The disturbing news of dog massacre in Arkansas has not made nationwide headlines, despite standing as one of the most heinous incidents of mass killing.
KY3 is one of the news channels that aired the story of what happened in the Chimes-Trace Ridge Area south of Marshall. Nearly 60 dogs were poisoned and then shot by somebody, the dead bodies of the dogs left scattered across the woods.
The sheriff of the Searcy County was quoted as:
“This is my first in 25 years of law enforcement I’ve never seen anything like this.”
What terror the dogs suffered is hard to imagine. And one can only hope that the culprits responsible for it are soon apprehended and brought to justice. Ideally, this kind of mass shooting and killing of dogs or any animals should be treated as terrorism.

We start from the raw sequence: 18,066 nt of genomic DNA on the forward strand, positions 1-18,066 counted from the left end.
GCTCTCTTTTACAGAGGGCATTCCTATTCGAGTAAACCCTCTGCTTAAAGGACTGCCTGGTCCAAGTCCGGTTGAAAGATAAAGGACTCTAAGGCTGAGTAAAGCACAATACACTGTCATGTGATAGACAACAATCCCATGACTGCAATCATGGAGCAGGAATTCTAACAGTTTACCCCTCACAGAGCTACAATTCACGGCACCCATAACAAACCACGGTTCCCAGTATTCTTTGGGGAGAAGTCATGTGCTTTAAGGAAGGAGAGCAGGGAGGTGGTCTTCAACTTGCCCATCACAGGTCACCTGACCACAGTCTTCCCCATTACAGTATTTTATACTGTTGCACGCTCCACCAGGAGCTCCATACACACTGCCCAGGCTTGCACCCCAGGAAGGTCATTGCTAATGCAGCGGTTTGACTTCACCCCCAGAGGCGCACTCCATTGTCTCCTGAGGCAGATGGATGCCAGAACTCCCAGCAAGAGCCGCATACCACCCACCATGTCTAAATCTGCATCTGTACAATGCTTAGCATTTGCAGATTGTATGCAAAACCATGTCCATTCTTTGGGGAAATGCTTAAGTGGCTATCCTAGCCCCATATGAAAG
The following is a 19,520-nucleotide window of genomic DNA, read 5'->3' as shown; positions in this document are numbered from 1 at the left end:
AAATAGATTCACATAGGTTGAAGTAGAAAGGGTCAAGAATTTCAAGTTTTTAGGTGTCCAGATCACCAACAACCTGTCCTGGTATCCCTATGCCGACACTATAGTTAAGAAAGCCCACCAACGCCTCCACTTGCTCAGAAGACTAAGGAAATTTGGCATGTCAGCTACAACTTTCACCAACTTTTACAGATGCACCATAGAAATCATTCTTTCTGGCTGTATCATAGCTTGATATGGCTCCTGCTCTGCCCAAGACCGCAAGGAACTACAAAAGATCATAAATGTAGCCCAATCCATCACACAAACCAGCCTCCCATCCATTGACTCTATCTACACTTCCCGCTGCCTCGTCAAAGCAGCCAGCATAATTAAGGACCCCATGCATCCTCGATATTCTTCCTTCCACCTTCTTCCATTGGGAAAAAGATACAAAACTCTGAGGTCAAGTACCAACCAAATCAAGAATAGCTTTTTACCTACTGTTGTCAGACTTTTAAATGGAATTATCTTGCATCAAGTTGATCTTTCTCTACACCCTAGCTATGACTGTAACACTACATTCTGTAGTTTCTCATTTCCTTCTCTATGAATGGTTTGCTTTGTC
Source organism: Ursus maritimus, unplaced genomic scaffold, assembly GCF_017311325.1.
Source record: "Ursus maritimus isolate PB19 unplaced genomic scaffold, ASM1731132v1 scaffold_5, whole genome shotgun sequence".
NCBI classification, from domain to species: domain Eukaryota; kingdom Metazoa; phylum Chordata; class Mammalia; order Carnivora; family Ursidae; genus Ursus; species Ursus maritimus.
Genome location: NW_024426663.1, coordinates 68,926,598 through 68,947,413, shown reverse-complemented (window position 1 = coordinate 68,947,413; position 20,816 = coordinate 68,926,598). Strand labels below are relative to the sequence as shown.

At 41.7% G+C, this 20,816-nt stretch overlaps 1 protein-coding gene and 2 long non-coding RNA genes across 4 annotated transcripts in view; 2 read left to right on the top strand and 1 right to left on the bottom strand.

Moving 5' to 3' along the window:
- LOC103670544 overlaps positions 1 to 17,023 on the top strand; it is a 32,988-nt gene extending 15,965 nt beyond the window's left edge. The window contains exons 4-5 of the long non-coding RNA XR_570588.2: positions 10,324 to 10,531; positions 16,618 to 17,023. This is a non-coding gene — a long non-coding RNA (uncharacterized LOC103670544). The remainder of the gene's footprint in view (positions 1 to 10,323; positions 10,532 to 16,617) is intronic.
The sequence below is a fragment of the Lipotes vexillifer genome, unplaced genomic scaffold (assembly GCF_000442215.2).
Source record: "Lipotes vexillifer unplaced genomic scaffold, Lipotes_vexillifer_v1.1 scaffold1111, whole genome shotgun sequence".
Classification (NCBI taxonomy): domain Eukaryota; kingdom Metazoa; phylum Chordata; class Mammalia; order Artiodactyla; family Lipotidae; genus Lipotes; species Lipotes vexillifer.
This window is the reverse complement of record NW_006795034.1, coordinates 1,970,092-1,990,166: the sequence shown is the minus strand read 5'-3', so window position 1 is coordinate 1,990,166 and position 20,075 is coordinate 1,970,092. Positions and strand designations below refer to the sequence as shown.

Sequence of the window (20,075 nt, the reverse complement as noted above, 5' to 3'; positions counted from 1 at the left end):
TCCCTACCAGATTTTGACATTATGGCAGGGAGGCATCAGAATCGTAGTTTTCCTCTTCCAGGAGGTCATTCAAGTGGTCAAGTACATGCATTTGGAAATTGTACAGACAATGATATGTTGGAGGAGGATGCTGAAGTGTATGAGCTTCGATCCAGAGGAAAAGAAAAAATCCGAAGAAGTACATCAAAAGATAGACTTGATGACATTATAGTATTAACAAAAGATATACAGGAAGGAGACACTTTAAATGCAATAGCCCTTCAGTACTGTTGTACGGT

But then, since it happened to dogs, one doubts that it should be treated as an act of terror. In fact, what happens to the dogs happens to countless animals daily in slaughter houses where throats are slit or animals are stunned with hammers before being cut into pieces. And this daily terror concludes as the food on our plates – that dinner made off murdered animals.
Limiting the definition of terrorism to humans only plays with words and creates a sense of superficial seriousness. To be true to the words and intent to provide justice, terrorism should be redefined in term of the scale of massacre. What these dogs in Arkansas suffered was not less in any way than San Bernardino. Then why the large-scale media silence on the terror?